30th > September > 2003 Archive
Westcoast has secured an agreement to buy rival distie Actebis from German giant Otto Group after nine months of negotiations.
UK cable company NTL is to raise more than $1 billion through a rights issue in order to cut debt.
VeriSign is seeing its nightmare come true with a California lawsuit brought by Optima Technology for wrongful handing over of the company’s domain name to a former employee.
Global sales of semiconductors rose four per cent during August - small by past standards but the year's biggest sequential jumps, according to the latest figures from the Semiconductor Industry Association (SIA).
Opinion This week Verizon, the local New England telephone company, reported lower revenues and of lower associated profits. The cause was the flight of their customers from conventional telephone lines and long distance calls.
Lawson Software is buying Closedloop Solutions, which develops budgeting and planning software for managing financial performance, for around $4 million.
AMD made it clear at last week's Athlon 64 launch that multi-core versions of its processors were "inevitable", but the company has now put a date in place for their release.
IBM chip scientists have figured out how to bring the company's high-performance processor construction technology and wireless semiconductor materials together.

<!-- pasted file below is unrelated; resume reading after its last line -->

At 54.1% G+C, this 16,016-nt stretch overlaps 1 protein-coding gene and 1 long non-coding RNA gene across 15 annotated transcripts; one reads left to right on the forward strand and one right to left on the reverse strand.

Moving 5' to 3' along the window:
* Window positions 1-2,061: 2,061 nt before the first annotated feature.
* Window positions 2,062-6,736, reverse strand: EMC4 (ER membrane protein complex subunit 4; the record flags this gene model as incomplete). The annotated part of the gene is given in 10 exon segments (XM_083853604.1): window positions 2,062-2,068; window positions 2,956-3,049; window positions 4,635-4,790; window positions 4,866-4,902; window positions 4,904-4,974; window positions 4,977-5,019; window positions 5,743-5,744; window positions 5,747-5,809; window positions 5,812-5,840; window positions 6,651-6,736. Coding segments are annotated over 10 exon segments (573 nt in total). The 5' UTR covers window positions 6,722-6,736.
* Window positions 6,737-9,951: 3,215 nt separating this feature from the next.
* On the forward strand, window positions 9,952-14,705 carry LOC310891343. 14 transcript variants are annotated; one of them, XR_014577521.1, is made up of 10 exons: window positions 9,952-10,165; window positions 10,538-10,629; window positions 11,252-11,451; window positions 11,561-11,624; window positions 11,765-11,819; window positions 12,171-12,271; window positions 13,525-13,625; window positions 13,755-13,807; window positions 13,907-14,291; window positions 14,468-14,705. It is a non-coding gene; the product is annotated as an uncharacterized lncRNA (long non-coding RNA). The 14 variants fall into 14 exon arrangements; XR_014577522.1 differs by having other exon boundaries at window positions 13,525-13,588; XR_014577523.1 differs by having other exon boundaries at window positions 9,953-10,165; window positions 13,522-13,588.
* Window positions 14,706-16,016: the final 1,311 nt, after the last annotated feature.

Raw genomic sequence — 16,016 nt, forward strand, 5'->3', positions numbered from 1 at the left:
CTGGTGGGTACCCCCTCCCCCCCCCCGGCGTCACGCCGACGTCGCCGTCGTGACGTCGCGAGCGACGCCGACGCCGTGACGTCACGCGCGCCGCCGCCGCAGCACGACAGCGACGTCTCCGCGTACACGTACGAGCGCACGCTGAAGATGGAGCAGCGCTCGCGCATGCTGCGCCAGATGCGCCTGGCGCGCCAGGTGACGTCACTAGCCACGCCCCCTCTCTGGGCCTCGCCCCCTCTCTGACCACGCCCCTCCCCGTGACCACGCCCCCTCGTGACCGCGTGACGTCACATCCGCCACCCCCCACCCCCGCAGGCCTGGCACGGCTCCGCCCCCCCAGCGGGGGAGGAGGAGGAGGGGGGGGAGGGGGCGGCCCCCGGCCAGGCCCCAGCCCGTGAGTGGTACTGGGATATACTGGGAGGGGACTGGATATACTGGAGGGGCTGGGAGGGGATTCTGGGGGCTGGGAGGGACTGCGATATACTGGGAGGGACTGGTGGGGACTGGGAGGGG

Telewest is offering new broadband punters free installation during October - a saving of £50.
Kids under 12 are the getting connected to the Net at a rate of knots.
Network Associates (NAI) yesterday announced an offer to pay $70 million to settle a class action brought by shareholders who allege the company used improperly booked revenues to ramp up its share price.
In a curiously worded press release, Ingram Micro Europe yesterday "announced the sale" of its components business to another Ingram Micro subsidiary.
Dell's Axim x3 PDA, announced last week and due to be released next month, will feature integrated Wi-Fi, according to Federal Communications Commission filings that detail the product's spec.
Vodafone seems to be able to buy content for its Live! online media phone service with impunity. This week it has landed a deal with Eidos, the UK's biggest games company for exclusive phone use of Lara Croft, Tomb Raider, by far its most famous daughter and money spinner.
File sharing network owner, Sharman Networks is set to give its private anti-trust action against the major record labels and Hollywood studios, another bash, after it failed to get a court to take it seriously last time, saying it didn't offer evidence of harm from the defendants.
Microsoft has risen to Lindows.com's MSFreePC bait and responded with a take-down notice which harumphs at some considerable length about fraudulent claims, invalid claims, mischaracterisations and the starving schoolchildren of California. And as was all too predictable, Lindows.com CEO Michael Robertson has shot back with a ringing paean of freedom whose bottom line is 'see you in court.' Again.
A computer security consultant who broke into US military networks to demonstrate their vulnerability to attack by cyber-terrorists or hostile governments was arrested in San Diego yesterday.
The next stage in long-running saga of Microsoft, antitrust and the European Commission is likely to be an oral hearing behind closed doors in November, where the company will defend itself.